SHERWOODWell, because the chairman had sent the word out to the council members, Chairman Kwame Brown, who was our guest last week on this show, still not over that. And he sent out a message to have -- they were going to have a private meeting to discuss the cursing and the incivility of the council members to one another. And they were going to have this meeting Thursday at 1:30.
SHERWOODAnd then he, it looks to me, concocted an official agenda that was just to talk about financial matters and other things, and then they voted to throw us, the reporters, out of the meeting. We refused to go until the police came because we thought the whole thing was concocted. And, sure enough, the chairman mistakenly left his agenda out, and I reached over with my cell phone and took a picture of it.
SHERWOODAnd it clearly showed the very first thing on the agenda was the behavior of the council members at the breakfast meetings and on the dais and the use of profanity.
NNAMDIWhy weren't they no member -- why were there no members of the public at the meeting? And how did you reporters find out about the meeting?
SHERWOODWell, you know, I can't say that I was the first reporter to hear about it, but I was told that the meeting was occurring. We showed up there. And then, sure enough, they brought in the cookies and the punch bowl and all that stuff for the meeting.
NNAMDIIdeally, this meeting should have been opened to members of the public.
SHERWOODWell, we thought so because they were discussing not private personnel matters. They were just talking about behavior like our -- you stop being rude. Stop saying cuss words. Stop undermining the already sorry reputation of this council. And so that's why we stood there. We did not leave until the police came. And I said, if we'll be arrested, would it be a misdemeanor or a felony?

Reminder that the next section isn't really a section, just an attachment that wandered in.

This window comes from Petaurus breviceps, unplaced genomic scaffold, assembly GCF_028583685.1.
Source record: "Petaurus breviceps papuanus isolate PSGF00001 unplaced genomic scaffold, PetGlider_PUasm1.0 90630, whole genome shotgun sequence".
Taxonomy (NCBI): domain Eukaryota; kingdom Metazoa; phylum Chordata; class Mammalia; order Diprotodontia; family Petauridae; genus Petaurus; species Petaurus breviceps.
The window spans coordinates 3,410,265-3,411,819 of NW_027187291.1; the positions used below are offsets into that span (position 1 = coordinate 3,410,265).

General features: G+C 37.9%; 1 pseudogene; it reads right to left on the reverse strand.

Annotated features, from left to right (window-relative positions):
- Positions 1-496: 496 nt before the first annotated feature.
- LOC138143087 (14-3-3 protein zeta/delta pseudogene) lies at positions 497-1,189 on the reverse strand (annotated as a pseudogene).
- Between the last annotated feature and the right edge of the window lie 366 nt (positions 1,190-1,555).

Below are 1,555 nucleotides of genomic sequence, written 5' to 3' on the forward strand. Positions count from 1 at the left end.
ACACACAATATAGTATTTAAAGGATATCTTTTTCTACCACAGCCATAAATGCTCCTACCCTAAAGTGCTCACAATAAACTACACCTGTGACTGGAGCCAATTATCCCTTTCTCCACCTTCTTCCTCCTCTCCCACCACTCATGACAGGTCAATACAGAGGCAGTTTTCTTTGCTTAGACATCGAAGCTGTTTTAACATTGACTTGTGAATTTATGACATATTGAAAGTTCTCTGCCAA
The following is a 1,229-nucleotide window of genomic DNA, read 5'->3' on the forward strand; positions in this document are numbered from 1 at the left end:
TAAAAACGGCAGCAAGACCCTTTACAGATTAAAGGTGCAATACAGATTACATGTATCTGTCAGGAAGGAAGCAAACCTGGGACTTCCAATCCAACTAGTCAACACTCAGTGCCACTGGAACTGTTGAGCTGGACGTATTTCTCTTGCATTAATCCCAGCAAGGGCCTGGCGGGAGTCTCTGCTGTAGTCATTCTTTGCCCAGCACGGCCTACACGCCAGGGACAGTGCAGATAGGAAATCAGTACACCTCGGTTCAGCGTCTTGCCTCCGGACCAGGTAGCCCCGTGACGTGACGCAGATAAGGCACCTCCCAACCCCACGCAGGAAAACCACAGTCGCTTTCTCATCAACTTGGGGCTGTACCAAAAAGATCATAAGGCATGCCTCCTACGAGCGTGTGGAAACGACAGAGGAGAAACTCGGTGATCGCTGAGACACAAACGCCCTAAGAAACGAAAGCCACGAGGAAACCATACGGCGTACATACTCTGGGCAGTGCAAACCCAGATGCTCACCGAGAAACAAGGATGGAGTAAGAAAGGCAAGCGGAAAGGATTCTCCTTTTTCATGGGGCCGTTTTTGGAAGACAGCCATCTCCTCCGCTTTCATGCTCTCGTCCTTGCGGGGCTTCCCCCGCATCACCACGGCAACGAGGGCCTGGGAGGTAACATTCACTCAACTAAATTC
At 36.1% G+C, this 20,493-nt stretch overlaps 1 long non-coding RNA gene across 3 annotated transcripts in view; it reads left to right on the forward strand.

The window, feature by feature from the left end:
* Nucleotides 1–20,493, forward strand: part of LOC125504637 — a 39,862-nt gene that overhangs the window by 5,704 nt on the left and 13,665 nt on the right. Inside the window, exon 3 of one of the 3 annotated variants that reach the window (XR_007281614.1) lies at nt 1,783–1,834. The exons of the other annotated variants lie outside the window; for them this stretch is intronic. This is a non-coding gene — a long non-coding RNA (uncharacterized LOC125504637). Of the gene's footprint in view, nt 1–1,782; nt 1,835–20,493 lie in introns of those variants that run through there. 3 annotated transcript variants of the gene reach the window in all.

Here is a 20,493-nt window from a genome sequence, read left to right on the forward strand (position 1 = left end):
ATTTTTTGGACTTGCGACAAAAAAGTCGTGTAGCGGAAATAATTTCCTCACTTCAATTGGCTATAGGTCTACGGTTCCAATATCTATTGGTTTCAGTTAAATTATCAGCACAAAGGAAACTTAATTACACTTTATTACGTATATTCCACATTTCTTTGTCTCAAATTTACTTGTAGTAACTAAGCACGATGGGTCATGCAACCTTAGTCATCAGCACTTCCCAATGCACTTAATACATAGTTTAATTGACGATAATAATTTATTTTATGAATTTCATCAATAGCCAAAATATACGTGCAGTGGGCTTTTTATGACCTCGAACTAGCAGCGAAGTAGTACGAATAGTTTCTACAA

SHERWOOD'Cause if it's a felony, I'm going to leave right away, if it's a misdemeanor, I might want to risk it to stay a bit longer. It was a serious issue that private meetings are not the way to do the public's business.
NNAMDICouncilmember Bowser, do you think...
SHERWOODShe wasn't there.
NNAMDI...I know. I was about to ask...
BOWSERI missed you. But I was there for a portion of the meeting after my Metro meeting concluded.
NNAMDII'd like to ask, do you think that the council should be allowed to have private meetings from time to time?
BOWSERWell, I think, you know, Kojo, and everybody should know that I'm a big advocate for open meetings and, in fact, introduced at the council the Open Government is Good Government Act, which transformed into our updated Open Meetings Law. Our Open Meetings Law had been the worst in the nation. And we, actually, last year, or maybe a year-and-a-half ago, made it much stronger.
BOWSERAnd the council, by our rules, we agreed to follow the Open Meetings Law that we imposed upon all public bodies in the District of Columbia. There are always exceptions to Open Meetings Laws. And there always should be exceptions to Open Meeting Laws. Sometimes public bodies have to conduct business -- whether it's about personnel or hiring or discipline or whether it's about contracts or proprietary information -- that is not appropriate to be discussed in the public. And I think this is one such meeting.
BOWSERSo while I wasn't at meeting for the -- what our law requires is that we meet in public to state what the meeting will be about, and all the members present, the quorum present, has to vote to say whether the meeting should be closed or not. And had I been there for the vote, I would have voted to close the meeting. And having been...
BOWSERBecause I do think that there were personnel matters that involved members of the council that may have involved our staff that needed to be discussed. And that was what the meeting was about. And I think I may even offer to the chairman a way that we can make this process even more clear for the press. That's the way we do it at Metro.
BOWSERWe notice what a closed session will be about. We have the closed session, and then we affirm after the meeting that we only discussed the items that were noticed.